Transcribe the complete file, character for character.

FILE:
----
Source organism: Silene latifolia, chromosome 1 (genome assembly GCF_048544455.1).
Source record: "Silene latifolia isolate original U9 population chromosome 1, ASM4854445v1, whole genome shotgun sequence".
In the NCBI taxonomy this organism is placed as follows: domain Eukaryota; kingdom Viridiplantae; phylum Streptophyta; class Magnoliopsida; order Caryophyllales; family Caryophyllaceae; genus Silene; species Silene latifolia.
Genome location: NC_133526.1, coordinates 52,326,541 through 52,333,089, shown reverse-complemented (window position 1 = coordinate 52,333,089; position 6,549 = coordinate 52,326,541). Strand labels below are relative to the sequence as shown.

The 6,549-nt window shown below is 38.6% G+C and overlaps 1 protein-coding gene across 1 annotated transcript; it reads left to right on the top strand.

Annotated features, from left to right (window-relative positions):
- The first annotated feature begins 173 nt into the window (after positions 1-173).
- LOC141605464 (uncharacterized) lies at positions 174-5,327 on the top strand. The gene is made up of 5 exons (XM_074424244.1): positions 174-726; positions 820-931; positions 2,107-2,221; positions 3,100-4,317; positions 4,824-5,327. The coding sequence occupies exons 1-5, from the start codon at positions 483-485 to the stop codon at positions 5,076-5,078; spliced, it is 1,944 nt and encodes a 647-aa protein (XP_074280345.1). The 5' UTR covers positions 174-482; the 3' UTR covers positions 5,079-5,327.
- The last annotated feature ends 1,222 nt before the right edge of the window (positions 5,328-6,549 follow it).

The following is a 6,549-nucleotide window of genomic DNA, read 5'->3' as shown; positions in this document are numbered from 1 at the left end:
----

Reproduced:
Source organism: Silene latifolia, chromosome 1 (genome assembly GCF_048544455.1).
Source record: "Silene latifolia isolate original U9 population chromosome 1, ASM4854445v1, whole genome shotgun sequence".
In the NCBI taxonomy this organism is placed as follows: domain Eukaryota; kingdom Viridiplantae; phylum Streptophyta; class Magnoliopsida; order Caryophyllales; family Caryophyllaceae; genus Silene; species Silene latifolia.
Genome location: NC_133526.1, coordinates 52,326,541 through 52,333,089, shown reverse-complemented (window position 1 = coordinate 52,333,089; position 6,549 = coordinate 52,326,541). Strand labels below are relative to the sequence as shown.

The 6,549-nt window shown below is 38.6% G+C and overlaps 1 protein-coding gene across 1 annotated transcript; it reads left to right on the top strand.

Annotated features, from left to right (window-relative positions):
- The first annotated feature begins 173 nt into the window (after positions 1-173).
- LOC141605464 (uncharacterized) lies at positions 174-5,327 on the top strand. The gene is made up of 5 exons (XM_074424244.1): positions 174-726; positions 820-931; positions 2,107-2,221; positions 3,100-4,317; positions 4,824-5,327. The coding sequence occupies exons 1-5, from the start codon at positions 483-485 to the stop codon at positions 5,076-5,078; spliced, it is 1,944 nt and encodes a 647-aa protein (XP_074280345.1). The 5' UTR covers positions 174-482; the 3' UTR covers positions 5,079-5,327.
- The last annotated feature ends 1,222 nt before the right edge of the window (positions 5,328-6,549 follow it).

The following is a 6,549-nucleotide window of genomic DNA, read 5'->3' as shown; positions in this document are numbered from 1 at the left end: